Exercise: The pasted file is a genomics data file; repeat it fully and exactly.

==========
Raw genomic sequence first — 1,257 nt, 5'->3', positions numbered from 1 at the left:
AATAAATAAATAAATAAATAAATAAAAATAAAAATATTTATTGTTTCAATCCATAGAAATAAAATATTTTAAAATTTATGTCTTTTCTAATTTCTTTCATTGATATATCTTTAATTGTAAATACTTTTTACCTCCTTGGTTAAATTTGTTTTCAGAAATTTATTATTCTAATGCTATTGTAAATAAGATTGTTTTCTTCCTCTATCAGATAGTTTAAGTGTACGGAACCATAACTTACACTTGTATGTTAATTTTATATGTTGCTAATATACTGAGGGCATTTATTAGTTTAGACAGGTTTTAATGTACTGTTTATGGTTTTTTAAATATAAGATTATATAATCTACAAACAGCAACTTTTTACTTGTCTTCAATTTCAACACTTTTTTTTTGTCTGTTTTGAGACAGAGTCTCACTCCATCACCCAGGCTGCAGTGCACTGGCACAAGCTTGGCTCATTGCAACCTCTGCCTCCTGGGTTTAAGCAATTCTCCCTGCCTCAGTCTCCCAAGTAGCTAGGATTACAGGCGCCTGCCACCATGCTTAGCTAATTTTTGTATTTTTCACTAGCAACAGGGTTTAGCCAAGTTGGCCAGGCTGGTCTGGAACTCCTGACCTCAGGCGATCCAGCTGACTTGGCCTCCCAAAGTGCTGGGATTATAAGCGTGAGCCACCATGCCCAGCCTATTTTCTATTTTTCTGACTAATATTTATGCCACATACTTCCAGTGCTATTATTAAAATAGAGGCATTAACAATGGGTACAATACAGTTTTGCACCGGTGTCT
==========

Raw genomic sequence first — 1,257 nt, 5'->3', positions numbered from 1 at the left:
AATAAATAAATAAATAAATAAATAAAAATAAAAATATTTATTGTTTCAATCCATAGAAATAAAATATTTTAAAATTTATGTCTTTTCTAATTTCTTTCATTGATATATCTTTAATTGTAAATACTTTTTACCTCCTTGGTTAAATTTGTTTTCAGAAATTTATTATTCTAATGCTATTGTAAATAAGATTGTTTTCTTCCTCTATCAGATAGTTTAAGTGTACGGAACCATAACTTACACTTGTATGTTAATTTTATATGTTGCTAATATACTGAGGGCATTTATTAGTTTAGACAGGTTTTAATGTACTGTTTATGGTTTTTTAAATATAAGATTATATAATCTACAAACAGCAACTTTTTACTTGTCTTCAATTTCAACACTTTTTTTTTGTCTGTTTTGAGACAGAGTCTCACTCCATCACCCAGGCTGCAGTGCACTGGCACAAGCTTGGCTCATTGCAACCTCTGCCTCCTGGGTTTAAGCAATTCTCCCTGCCTCAGTCTCCCAAGTAGCTAGGATTACAGGCGCCTGCCACCATGCTTAGCTAATTTTTGTATTTTTCACTAGCAACAGGGTTTAGCCAAGTTGGCCAGGCTGGTCTGGAACTCCTGACCTCAGGCGATCCAGCTGACTTGGCCTCCCAAAGTGCTGGGATTATAAGCGTGAGCCACCATGCCCAGCCTATTTTCTATTTTTCTGACTAATATTTATGCCACATACTTCCAGTGCTATTATTAAAATAGAGGCATTAACAATGGGTACAATACAGTTTTGCACCGGTGTCT